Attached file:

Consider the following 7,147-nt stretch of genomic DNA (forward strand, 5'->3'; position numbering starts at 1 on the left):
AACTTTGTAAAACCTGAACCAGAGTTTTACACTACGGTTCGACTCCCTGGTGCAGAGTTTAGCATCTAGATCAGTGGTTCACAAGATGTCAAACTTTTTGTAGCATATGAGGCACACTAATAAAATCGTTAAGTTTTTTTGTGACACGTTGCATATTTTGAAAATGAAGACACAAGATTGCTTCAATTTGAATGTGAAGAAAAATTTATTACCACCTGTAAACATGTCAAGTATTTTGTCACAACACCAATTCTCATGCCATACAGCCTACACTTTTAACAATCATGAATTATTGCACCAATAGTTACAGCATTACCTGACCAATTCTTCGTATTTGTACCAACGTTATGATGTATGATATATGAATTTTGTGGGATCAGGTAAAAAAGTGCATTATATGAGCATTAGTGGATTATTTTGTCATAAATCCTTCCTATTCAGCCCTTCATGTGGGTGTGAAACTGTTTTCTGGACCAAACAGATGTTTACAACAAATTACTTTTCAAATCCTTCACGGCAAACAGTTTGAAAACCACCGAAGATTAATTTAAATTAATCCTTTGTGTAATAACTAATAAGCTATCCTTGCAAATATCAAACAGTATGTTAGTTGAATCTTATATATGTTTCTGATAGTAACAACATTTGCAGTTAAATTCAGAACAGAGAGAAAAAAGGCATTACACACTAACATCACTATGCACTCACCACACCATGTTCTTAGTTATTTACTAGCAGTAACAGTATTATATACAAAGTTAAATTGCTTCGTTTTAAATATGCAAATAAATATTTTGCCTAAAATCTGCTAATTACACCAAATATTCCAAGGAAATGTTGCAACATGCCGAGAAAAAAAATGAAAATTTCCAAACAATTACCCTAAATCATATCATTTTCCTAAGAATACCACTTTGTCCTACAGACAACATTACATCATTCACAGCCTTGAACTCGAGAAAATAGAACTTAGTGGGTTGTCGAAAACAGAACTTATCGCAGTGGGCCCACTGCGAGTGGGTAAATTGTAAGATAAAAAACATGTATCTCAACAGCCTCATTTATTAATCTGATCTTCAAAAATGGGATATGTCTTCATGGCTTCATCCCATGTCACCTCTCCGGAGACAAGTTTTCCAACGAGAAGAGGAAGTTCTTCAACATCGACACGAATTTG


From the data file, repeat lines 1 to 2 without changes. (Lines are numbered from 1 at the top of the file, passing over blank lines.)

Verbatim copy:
Consider the following 7,147-nt stretch of genomic DNA (forward strand, 5'->3'; position numbering starts at 1 on the left):
AACTTTGTAAAACCTGAACCAGAGTTTTACACTACGGTTCGACTCCCTGGTGCAGAGTTTAGCATCTAGATCAGTGGTTCACAAGATGTCAAACTTTTTGTAGCATATGAGGCACACTAATAAAATCGTTAAGTTTTTTTGTGACACGTTGCATATTTTGAAAATGAAGACACAAGATTGCTTCAATTTGAATGTGAAGAAAAATTTATTACCACCTGTAAACATGTCAAGTATTTTGTCACAACACCAATTCTCATGCCATACAGCCTACACTTTTAACAATCATGAATTATTGCACCAATAGTTACAGCATTACCTGACCAATTCTTCGTATTTGTACCAACGTTATGATGTATGATATATGAATTTTGTGGGATCAGGTAAAAAAGTGCATTATATGAGCATTAGTGGATTATTTTGTCATAAATCCTTCCTATTCAGCCCTTCATGTGGGTGTGAAACTGTTTTCTGGACCAAACAGATGTTTACAACAAATTACTTTTCAAATCCTTCACGGCAAACAGTTTGAAAACCACCGAAGATTAATTTAAATTAATCCTTTGTGTAATAACTAATAAGCTATCCTTGCAAATATCAAACAGTATGTTAGTTGAATCTTATATATGTTTCTGATAGTAACAACATTTGCAGTTAAATTCAGAACAGAGAGAAAAAAGGCATTACACACTAACATCACTATGCACTCACCACACCATGTTCTTAGTTATTTACTAGCAGTAACAGTATTATATACAAAGTTAAATTGCTTCGTTTTAAATATGCAAATAAATATTTTGCCTAAAATCTGCTAATTACACCAAATATTCCAAGGAAATGTTGCAACATGCCGAGAAAAAAAATGAAAATTTCCAAACAATTACCCTAAATCATATCATTTTCCTAAGAATACCACTTTGTCCTACAGACAACATTACATCATTCACAGCCTTGAACTCGAGAAAATAGAACTTAGTGGGTTGTCGAAAACAGAACTTATCGCAGTGGGCCCACTGCGAGTGGGTAAATTGTAAGATAAAAAACATGTATCTCAACAGCCTCATTTATTAATCTGATCTTCAAAAATGGGATATGTCTTCATGGCTTCATCCCATGTCACCTCTCCGGAGACAAGTTTTCCAACGAGAAGAGGAAGTTCTTCAACATCGACACGAATTTG